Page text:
What Makes Great Translation?
Why is great translation so hard?
Anyone bilingual can transcribe a basic sentence in a different language: “It’s Monday,” “The sun rises in the east,” “I’m hungry,” etc. But complex sentences are different.
There is a trick to language. On the one hand, language is a means of communicating information, which is why a basic list of phrases is good enough for a holiday. On the other, language also evolves alongside the people shaping it. Language is informed by culture, context, and history. Understanding a language is understanding a different way of thinking.
Language is a Culture
Arabic, a poetic language, boasts fifty words for love; for obvious reasons, it also has hundreds of words for “camel.” Italian has different words for different kinds of eateries (such as osteria and trattoria) and food types, while English limits itself to “cafe” and “restaurant”; in its modern incarnation, Italian is heavy with Catholic allusions, which has also meant that the most grievous Italian swearwords are often blasphemous. These patterns give us information on the culture creating the language.
Bilingual readers of this blog might sometimes find themselves unable to solve a problem when thinking of it in one language, only to hit upon a solution in another. A symptom of this gap is trying to communicate a concept that exists in one language but being unable to translate it; irony is easy enough to outline in English, but there’s no Arabic equivalent (سخرية, the word often used, is closer to “parody” or “mockery”).
Yet there’s more to it. Because language is a superpower.
Language Changes Your Perception of Time and Space
Russian and Turkish speakers see more colours.
This is an absurd-sounding claim. Most people perceive colour by absorbing light into their eyes’ photoreceptors. Yet the process behind breaking down those colours, according to studies, is affected by language. One study confirmed that giving a colour a name made it distinct, which, yes, is why interior designers actually can differentiate off-white from eggshell.
Russian—which, like Turkish, has different names for different shades of blue—allows their speakers to make-out different hues more easily because the language has different names for different shades of (for example) blue.
It gets weirder.
Mandarin is read top to bottom and then right to left, which reveals something about its perception of progress, where something starts and then ends. English thinks of time as being along a path: you put a bad experience behind you, and because you have a few things coming up you’re hoping things will work-out in the end.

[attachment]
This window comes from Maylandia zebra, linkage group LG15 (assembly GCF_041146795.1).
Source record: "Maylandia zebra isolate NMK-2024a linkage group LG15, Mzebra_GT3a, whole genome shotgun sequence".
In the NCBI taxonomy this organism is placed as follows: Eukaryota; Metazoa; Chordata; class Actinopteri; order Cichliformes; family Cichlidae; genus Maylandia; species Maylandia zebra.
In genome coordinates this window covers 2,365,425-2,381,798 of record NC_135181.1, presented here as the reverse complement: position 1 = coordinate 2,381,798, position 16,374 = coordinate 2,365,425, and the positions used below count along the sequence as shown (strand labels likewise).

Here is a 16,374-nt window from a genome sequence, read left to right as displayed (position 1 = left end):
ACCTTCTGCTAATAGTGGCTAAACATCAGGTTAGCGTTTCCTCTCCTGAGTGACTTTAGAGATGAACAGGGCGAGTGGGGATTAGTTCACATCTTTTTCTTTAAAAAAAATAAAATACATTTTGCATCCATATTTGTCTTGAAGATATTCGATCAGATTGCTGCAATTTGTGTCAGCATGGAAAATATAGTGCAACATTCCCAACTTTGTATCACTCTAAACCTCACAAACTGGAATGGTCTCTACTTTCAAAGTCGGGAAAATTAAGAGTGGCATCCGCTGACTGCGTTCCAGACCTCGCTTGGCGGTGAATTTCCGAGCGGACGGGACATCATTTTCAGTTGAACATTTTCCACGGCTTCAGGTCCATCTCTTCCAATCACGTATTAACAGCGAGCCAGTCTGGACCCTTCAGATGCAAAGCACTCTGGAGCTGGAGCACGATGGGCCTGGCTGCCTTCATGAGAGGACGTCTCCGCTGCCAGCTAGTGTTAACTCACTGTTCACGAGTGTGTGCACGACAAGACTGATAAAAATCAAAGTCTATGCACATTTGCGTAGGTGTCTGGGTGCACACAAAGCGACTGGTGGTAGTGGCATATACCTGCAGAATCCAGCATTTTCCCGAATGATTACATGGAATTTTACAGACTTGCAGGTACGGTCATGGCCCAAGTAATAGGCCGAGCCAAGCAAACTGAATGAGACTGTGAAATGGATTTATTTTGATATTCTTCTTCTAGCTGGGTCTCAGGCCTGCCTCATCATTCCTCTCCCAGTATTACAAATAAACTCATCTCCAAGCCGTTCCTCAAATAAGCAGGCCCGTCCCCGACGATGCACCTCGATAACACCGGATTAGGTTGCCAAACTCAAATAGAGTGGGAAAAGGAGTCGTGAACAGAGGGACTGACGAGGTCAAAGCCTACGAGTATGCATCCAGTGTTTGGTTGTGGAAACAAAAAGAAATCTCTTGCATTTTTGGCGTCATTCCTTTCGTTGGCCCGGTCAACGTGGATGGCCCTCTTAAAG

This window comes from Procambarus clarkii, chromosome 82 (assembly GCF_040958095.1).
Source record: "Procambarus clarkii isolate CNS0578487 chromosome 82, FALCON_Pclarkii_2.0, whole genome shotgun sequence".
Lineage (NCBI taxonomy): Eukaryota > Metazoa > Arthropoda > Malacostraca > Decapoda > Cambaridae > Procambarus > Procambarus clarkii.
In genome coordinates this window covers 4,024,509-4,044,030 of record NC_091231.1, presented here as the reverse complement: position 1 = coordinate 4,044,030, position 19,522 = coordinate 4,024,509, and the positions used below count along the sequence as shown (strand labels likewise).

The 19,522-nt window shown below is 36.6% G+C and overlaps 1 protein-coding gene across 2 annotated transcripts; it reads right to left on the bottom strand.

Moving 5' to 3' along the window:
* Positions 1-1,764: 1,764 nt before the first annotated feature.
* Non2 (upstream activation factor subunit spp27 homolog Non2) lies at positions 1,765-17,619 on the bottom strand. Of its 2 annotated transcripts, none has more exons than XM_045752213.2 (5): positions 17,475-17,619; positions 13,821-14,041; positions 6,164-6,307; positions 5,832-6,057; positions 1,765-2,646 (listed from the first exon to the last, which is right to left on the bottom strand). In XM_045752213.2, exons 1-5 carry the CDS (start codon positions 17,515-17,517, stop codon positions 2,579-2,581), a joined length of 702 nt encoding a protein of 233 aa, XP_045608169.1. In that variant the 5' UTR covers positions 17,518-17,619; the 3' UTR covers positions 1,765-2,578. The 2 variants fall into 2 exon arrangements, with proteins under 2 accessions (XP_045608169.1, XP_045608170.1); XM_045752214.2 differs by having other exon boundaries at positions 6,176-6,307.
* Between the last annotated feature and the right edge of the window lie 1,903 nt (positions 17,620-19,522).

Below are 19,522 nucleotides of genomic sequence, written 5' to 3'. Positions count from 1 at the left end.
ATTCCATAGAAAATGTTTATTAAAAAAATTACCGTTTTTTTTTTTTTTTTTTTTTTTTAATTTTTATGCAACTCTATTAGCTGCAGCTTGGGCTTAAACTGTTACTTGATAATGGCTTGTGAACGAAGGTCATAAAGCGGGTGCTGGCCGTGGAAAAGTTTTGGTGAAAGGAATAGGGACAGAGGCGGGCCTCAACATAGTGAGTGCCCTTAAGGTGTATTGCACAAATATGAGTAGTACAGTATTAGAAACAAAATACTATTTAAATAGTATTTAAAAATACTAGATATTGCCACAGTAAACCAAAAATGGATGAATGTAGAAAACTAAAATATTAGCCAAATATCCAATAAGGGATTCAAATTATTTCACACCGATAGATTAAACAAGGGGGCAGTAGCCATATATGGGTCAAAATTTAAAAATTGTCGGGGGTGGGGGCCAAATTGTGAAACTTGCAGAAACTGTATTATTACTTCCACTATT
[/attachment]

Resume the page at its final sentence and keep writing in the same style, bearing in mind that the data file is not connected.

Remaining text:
Mandarin, though, conceives of time vertically; spatial morphemes render “up” as something that’s already happened, whereas the future is always “down”; in China, “below weekend” means next weekend. A study conducted at Stanford University found that Mandarin speakers had difficulty answering questions about time when the objects were
arranged horizontally (“Is June before July?”) simply because Mandarin doesn’t render these concepts in this way. In being fluent in Mandarin, their perception of space shifted.
It gets even weirder.
In English and Arabic, we can easily render the effects of time. Things did, will, could, could have, will have, would, and would have. Indonesian dispenses with these. A study at (again) Stanford University had people look at pictures of a girl about to kick a ball, kicking the ball, and having kicked it. In not compiling time into their thinking—Indonesian quite often simply describes all three pictures as “girl ball kick”—Indonesian speakers had much more difficulty later recalling the differences between the three pictures.
In other words, because the language doesn’t account for time, Indonesian speakers don’t account for it, either. Language itself dictates thought.
Language is Always Evolving
Because language is so closely tied to culture and we’re more connected than we’ve ever been, concepts have become much more readily exchanged.
Arabic has yet to find words for concepts like “intersectionality,” nor for neologisms like “geobragging,” “spam,” or “doxxing.” Translating these requires grokking (sorry) them.
Similarly, English doesn’t have the equivalent of phrases like “tu’burni” (تقبرني), a desire that one’s love outlive them, or even common expressions like “na’eeman” (نعيماً), told to someone to compliment aa haircut or post-shower.
Technical terminology is a different world. Untrained professionals have a hard time distinguishing “adjustment” from “amendment,” or translating legal subtleties like “contract” and “agreement,” or “justification” and “excuse.”
You’ll need a foot in both worlds.
Luckily, Gibran is here to help.
Gibran is Here to Help
We handle financial translation, technical translation, legal translation, and more, making use of an array of trained professionals with a passion for language and the cultural context needed to properly convey intent.
If you want to be sure your work receives proper Arabic and English translation, maintaining its spirit, rhythm, and style, talk to Gibran today.